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Use Cases
ERP integrations: JD Edwards and PeopleSoft
  • Sales report distribution
  • Profit/loss statements
CAD integrations
  • Drawings to PDF
Large volume content migrations
  • File share to WebCenter
  • Third-party ECM to WebCenter
Document imaging
  • Hard copy conversion (TIFF to PDF) for documents requiring wet signatures

Configuration Steps

1. Install onto Oracle Content Server (content repository for Oracle WebCenter Content)
2. Configure the watch directory, where business applications output text or XML files and Word or PDF documents, for example
3. Start Enterprise BatchLoader as a service or by using the start-up script

Additional Resources

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Enterprise Batchloader Product Box

As organizations strive to more effectively manage their enterprise content, they are turning to Oracle WebCenter Content systems and creating enterprise information repositories. However, the persisting problem facing organizations is how to quickly and efficiently load content into the system and provide a single repository for searching, accessing, editing, and sharing enterprise content. Organizations can solve the problem with Fishbowl Solutions' Enterprise BatchLoader product.

Enterprise BatchLoader is a robust software application that integrates enterprise business systems with Oracle WebCenter Content by consolidating the content that exists within those systems. It ensures content generated by ERP, CRM, CAD and 3rd-party file shares gets checked in to Oracle WebCenter, providing a single access point to high-value information. Enterprise BatchLoader is a standalone application requiring minimal configuration steps.

Comparative Analysis


Oracle Batch Loader

Web-based Batch Loader

Enterprise BatchLoader

Easily load thousands of documents




Batch-loaded files enter workflow



Can run on an external server




Watches a folder for items to check in



User interface to specify metadata


















Enterprise BatchLoader's pre-processor component can be further configured for direct integrations with such systems as Oracle's JD Edwards and PeopleSoft applications. With these direct integrations, Enterprise BatchLoader not only monitors the directories for data output by these systems, but it also maps the data to fields existing in Oracle WebCenter Content.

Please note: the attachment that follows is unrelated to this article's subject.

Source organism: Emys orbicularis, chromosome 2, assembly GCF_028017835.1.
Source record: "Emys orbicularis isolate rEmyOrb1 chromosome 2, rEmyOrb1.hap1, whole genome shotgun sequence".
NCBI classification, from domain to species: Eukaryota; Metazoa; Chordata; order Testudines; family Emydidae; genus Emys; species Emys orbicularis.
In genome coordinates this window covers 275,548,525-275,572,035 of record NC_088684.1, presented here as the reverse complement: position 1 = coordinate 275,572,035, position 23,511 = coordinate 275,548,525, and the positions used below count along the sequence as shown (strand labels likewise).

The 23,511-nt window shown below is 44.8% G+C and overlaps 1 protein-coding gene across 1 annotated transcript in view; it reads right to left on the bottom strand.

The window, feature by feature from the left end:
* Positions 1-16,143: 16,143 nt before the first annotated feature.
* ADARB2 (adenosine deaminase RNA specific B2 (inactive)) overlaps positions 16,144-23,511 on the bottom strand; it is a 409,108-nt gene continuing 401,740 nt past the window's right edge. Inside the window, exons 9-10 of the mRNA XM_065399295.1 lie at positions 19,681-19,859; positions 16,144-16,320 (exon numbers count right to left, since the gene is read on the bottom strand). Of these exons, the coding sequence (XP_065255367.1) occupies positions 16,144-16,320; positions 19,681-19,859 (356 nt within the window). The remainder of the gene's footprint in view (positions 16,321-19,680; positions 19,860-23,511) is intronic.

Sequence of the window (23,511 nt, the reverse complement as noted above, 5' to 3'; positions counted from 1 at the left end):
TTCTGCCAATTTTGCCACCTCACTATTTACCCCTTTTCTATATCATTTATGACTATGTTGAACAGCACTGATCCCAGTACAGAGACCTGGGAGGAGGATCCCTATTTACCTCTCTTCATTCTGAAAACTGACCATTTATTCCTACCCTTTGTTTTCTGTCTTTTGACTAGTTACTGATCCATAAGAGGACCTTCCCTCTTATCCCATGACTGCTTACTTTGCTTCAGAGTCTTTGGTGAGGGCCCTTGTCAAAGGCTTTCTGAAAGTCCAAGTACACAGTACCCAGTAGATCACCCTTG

Frequently Asked Questions

Is Enterprise BatchLoader an Oracle WebCenter Content component, or is it something that sits outside Oracle WebCenter Content, but connects to it?
Enterprise BatchLoader is both. It has an Oracle WebCenter Content component that enables some of its functionality, but it's an external application that can run either on the Content Server machine or a completely separate machine. Enterprise BatchLoader will connect to the Content Server to check in, update, or delete content.

Does Enterprise BatchLoader have a user interface?
Enterprise BatchLoader does not have a user interface because it is typically used when integrating two systems and runs in the background. It can watch a network folder and automatically check in content that appears in that folder.

Does Enterprise BatchLoader use a script like the Oracle WebCenter batch loader, or does it have its own format?
Enterprise BatchLoader is very flexible with the types of input it can handle because you can customize the pre-processor yourself. For example, we have created pre-processors that get their data from a database, XML file, text file, folder structure, etc. The default input format for metadata is a text file that is very similar to the Oracle WebCenter Content batch loader format.

Enterprise Batchloader Architecture graphic

A third party system will output a .xml, .txt, and .bif file and put these files in a directory on the server that is watched by the pre-processor. The pre-processor is customizable for each customer and typically reads the contents of the file found in the watch directory. It will then parse that file to create a .bif file containing the information that Oracle needs to perform the check in, update, delete, etc. The Enterprise Batch Loader is then invoked to read the .bif file and take the appropriate action specified by the pre-processor. Typically this means it will take the metadata specified in the .bif file and check the native file designated into Oracle.

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